Love it or hate it, the Miami F1 event this weekend has caused shockwaves in the land of the free. IndyCar drivers have been asked to compare this circus to their own more modest race week events. DJ’s and celebs are in abundance and the 80,000 privileged few each day saw dramatic action on track.
But the cost of setting up this ‘temporary’ venue is eye watering and reflected in the ticket prices.
General admission on Friday started at $300 and is over $500 on race day. The cheapest grandstand tickets at $640 are second only in price this season to Monaco.
Yet both Lando Norris and Sergio Perez have been critical of the surface grip away from the racing line.
Following a solid FP2 which saw Sergio Perez finish P3, the Mexican observed “I am really disappointed there is no grip off-line. It’s a shame because I think the racing will be bad due to that. As soon as you try to go off-line, there is no grip.”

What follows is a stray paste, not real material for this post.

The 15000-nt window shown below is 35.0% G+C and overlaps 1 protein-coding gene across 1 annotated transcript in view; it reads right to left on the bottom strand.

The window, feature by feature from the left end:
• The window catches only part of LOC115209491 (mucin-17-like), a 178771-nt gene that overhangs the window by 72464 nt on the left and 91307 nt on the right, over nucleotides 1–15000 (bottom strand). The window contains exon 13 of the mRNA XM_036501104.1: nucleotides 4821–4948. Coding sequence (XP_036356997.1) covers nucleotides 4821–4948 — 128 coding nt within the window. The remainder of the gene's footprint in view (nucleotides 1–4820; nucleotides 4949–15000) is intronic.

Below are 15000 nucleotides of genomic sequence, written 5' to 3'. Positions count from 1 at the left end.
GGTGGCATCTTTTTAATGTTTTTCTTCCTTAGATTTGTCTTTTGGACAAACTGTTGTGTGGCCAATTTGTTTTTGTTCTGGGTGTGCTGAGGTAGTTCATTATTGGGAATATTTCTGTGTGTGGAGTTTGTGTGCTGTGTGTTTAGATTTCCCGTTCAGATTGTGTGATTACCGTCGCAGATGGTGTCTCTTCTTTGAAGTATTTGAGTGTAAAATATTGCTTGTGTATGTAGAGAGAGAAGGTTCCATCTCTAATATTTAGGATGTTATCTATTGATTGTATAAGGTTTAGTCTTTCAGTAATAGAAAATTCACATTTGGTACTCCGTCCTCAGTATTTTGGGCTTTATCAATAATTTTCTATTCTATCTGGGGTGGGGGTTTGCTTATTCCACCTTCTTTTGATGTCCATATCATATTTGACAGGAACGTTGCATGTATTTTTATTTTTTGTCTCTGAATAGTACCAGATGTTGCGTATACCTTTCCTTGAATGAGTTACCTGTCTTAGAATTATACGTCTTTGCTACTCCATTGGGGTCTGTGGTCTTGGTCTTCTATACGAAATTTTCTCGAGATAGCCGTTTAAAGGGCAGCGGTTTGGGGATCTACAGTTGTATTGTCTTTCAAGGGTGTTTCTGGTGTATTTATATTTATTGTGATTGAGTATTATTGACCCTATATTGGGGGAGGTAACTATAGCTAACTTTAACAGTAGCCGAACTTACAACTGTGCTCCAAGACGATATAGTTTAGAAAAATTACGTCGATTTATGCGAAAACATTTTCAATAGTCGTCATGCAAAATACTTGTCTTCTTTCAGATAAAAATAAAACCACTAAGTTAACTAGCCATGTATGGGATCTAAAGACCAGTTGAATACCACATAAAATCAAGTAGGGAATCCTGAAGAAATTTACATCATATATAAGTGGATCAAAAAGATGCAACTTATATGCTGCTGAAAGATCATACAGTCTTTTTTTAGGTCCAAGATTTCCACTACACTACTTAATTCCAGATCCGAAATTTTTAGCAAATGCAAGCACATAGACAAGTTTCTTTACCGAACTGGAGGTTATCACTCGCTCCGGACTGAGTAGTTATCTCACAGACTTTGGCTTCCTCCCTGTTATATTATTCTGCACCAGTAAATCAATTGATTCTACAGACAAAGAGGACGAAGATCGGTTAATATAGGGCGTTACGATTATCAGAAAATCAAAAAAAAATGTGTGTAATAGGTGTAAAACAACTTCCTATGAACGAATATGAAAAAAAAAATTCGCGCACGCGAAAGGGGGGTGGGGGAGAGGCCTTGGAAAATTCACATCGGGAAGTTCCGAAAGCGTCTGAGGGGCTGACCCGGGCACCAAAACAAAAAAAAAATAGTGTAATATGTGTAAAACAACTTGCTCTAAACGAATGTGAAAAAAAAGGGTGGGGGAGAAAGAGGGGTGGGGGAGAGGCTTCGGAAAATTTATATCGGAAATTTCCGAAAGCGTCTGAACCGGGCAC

McLaren’s Lando Norris concluded, “you go off line and it’s terrible so I feel like it’s not going to be great for racing now.”
Whatever the hype and whichever celebs attend, Miami will be judged on whether the racing is any good.
F1 has raced at 11 different venues over 70 years of travelling to the USA, many of them remembered for classic moments. Yet the established circuits in the USA used by their national motorsports divisions are not up to FIA certification standards for F1.
This aside, the wise old hand on the grid observed today, “but the money spent to build this could have easily brought the standard up in great places like Road America,” commented Sebastian Vettel.
F1 in Miami may be great for the privileged few allowed in to watch the event this weekend in South Florida’s sin city, but the commercial rights owners may have missed a trick by not returning a previous classic circuit or even as Vettel suggests upgrading Road America.